The role of the Chief Information Security Officer (CISO) has evolved considerably in recent years. So much so that in many organisations CISOs now regularly consult with the CFO, CTO and CEO on security strategy, cyber risk, and how to approach digital transformation. However, while some CISOs have been given a seat at the table on many executive boards, this hasn’t been the case everywhere.
In the past, digital security was a high priority for highly regulated industries such as banks, insurance companies as well as utilities and public sector organisations. But the recent and rapid escalation of online channels in the wake of the global pandemic has made companies in every industry sector a potential target for cyber criminals. This means C-Suite executives need to be fully informed and educated on the preventative steps that need to be taken – and why.
This can prove problematic in instances where the CISO-board relationship is broken, or CISOs don’t have a voice on the board, or the executive board views cybersecurity as primarily an IT matter. To get the right funding and support, CISOs will need to bridge the communications divide and make it easy for the board of directors to understand what’s at stake and why.
When looking to win hearts and minds, CISOs will need to focus on four key things to get their message across.
1 Building a top-down cybersecurity culture: we’re all in this together
Ultimately, CISOs need boards to take an active role in cybersecurity policies and awareness. That includes ensuring all parts of the business are unified and operate as one in pursuit of a common goal: understanding and mitigating cyber risk.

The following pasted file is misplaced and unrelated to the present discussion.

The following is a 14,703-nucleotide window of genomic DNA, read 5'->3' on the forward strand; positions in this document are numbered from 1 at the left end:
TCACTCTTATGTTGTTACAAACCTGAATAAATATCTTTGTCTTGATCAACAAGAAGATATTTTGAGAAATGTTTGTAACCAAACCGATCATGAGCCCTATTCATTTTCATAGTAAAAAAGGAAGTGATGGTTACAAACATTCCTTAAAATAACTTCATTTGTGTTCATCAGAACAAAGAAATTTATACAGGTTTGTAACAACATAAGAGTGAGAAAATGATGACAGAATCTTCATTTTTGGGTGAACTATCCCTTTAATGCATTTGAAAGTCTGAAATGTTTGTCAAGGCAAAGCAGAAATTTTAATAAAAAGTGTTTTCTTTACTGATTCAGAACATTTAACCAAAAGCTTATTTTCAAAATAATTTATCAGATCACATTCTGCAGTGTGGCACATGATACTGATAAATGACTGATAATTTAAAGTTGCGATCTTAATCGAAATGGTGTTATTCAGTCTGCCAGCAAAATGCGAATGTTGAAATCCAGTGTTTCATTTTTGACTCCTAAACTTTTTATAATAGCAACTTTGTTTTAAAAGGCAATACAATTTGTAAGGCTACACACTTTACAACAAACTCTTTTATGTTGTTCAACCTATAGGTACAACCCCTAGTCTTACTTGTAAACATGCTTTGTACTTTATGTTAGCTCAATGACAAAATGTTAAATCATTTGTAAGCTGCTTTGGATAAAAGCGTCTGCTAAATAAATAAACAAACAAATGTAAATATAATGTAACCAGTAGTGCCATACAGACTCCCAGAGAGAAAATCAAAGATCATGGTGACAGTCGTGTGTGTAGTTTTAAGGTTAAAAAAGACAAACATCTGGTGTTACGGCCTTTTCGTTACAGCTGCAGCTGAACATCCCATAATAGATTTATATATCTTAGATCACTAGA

In many cases that will require the conversation to shift away from a purely technical focus to assessing and benchmarking the overall cyber maturity and preparedness of the organisation. That should include understanding which employee groups are most vulnerable, how many people have privileged user rights, and what happens if business units or users fail to pay attention to the risks that come with digitised operations.
The board will need to be fully behind initiatives that will ensure the workforce undergoes continuous training, from the moment a new employee is onboarded. It will also need to support the undertaking of regular risk assessments, together with phishing exercises that will help ensure employees stay vigilant and alert.
2 Getting to grips with realistic metrics: understanding the state of play
Reporting on how many advanced persistent threats the organisation’s cybersecurity teams have successfully blocked each month can lead to complacency among board members or the mistaken belief that what’s in place is working perfectly adequately.
What the board needs to see are detailed insights that highlight the scale of the threat mitigation challenge as cyber criminals continue to hone and evolve their tactics. If board members are to balance return on investment in cybersecurity against other business goals, they’ll need to know the nitty-gritty of what’s going on at the cybersecurity coalface. That includes receiving details on:
- Cyber threat dwell time – how long an adversary was in the organisation’s system before being discovered
- Patching and vulnerability metrics – how long it took for teams to fix an issue or roll out a patch for vulnerability
- Actual threat volumes – the number of incidents that were identified and remedied
- Mitigation – the impact resulting from the roll-out of initiatives like multi-factor authentication or a phishing awareness exercise, or a new security solution.